Twenty people return to Shimoji Island 50 years after it was deserted

Twenty people return to Shimoji Island 50 years after it was deserted

On May 20, on Shimoji Island, people originally from the island enjoyed a traditional dance near the site of the old school.


May 26, 2012 Ryukyu Shimpo

On May 20, people born on Shimoji Island, which is administered as part of Taketomi and has been deserted since 1962, chartered a dive boat to visit the island with their families on the occasion of the fiftieth anniversary of their departure. In spite of bad weather, about 20 participants went on an emotional trip to see the ruins of houses, the site of the school that they used to attend, and an unchanged well. Some of the people were returning for the first time since the village had been abandoned. At the end of the homecoming, all the participants recalled aspects of their past when they sang and danced the traditional performing arts of the island.

The postwar relocation of the Yaeyama Gunto Government to Iriomote Island and Ishigaki Island caused the population of Shimoji Island to decline. The junior high school section of the Ohara Elementary and Junior High School on the island was closed in 1953, and the elementary school subsequently closed in 1954.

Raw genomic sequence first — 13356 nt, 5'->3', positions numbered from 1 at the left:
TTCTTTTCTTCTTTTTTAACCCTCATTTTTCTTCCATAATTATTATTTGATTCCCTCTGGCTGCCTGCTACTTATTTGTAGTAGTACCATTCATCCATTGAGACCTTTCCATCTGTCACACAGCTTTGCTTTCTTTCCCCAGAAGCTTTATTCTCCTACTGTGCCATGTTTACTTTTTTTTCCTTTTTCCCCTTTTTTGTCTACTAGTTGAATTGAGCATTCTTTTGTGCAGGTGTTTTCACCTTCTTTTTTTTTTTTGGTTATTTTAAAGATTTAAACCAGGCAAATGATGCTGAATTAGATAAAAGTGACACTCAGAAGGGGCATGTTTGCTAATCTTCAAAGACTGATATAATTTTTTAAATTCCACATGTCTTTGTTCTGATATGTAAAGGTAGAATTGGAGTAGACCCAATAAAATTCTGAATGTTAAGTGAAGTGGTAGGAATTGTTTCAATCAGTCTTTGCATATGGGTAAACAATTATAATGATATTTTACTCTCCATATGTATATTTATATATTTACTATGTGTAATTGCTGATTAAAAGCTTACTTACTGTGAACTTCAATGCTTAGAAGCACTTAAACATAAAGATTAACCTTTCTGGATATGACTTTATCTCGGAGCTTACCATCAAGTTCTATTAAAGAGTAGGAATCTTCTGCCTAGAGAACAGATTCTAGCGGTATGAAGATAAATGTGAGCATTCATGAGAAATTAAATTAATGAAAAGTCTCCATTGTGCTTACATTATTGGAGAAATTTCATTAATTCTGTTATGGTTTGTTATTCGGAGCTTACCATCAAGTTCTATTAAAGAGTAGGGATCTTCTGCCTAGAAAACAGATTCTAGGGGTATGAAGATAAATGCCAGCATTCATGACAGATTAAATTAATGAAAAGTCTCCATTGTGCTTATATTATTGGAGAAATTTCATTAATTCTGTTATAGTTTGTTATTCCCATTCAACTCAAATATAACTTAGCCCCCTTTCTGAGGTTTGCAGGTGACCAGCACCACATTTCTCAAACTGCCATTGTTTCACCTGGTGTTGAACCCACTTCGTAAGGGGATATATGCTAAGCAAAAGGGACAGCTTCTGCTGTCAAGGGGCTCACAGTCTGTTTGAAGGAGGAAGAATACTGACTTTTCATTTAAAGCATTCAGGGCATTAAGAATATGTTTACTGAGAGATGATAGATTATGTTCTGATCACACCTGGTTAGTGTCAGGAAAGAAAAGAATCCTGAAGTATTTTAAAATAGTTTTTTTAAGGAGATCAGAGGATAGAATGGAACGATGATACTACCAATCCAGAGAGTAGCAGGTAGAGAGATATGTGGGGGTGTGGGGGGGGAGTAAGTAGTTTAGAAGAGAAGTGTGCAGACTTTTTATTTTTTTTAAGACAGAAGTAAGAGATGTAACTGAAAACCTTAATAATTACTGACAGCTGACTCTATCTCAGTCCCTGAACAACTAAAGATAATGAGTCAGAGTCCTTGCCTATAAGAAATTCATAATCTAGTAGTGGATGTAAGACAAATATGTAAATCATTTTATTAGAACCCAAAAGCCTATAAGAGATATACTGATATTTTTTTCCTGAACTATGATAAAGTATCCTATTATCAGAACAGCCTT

Even after the schools were closed some elderly people continued living on the island, but they left the island together after the last harvest festival in 1962.

Nobunaga Arakawa, who was among the last elementary school pupils on the island, said, “I moved to Iriomote Island. On fine days, I could see the island, and that did make me feel homesick. To be honest, I thought that I would never come here again, but I’m very glad to have been able to return.” He was at a loss for words when he saw the desolate land, but at the end of the visit he managed a smile as he performed a traditional dance.

Yukio Otake, who moved to Ishigaki Island when he was just five years old, visited his old home for the first time in 68 years, said, “The well in my house is still there, and that made me remember how all the villagers used to gather to make sake.” He said, “I have wanted to return to the island where my parents lived, but it was difficult to charter a boat, so I had been unable to get back. Finally, I could get back, but I couldn’t remember where our house was.”

Akira Maezato, the person who planned this home visiting, smiled saying, “Every year I come back to the island to help clean up, but it is very different, deep feeling to be returning when it comes to the fiftieth year. It is indeed a pleasure to come here with everyone together.” He added, “I have cancer, so I don’t know what will happen for me from now on. But, I do want to visit here again on a fine day next year.”

(English translation by T&CT, Lima Tokumori and Mark Ealey)

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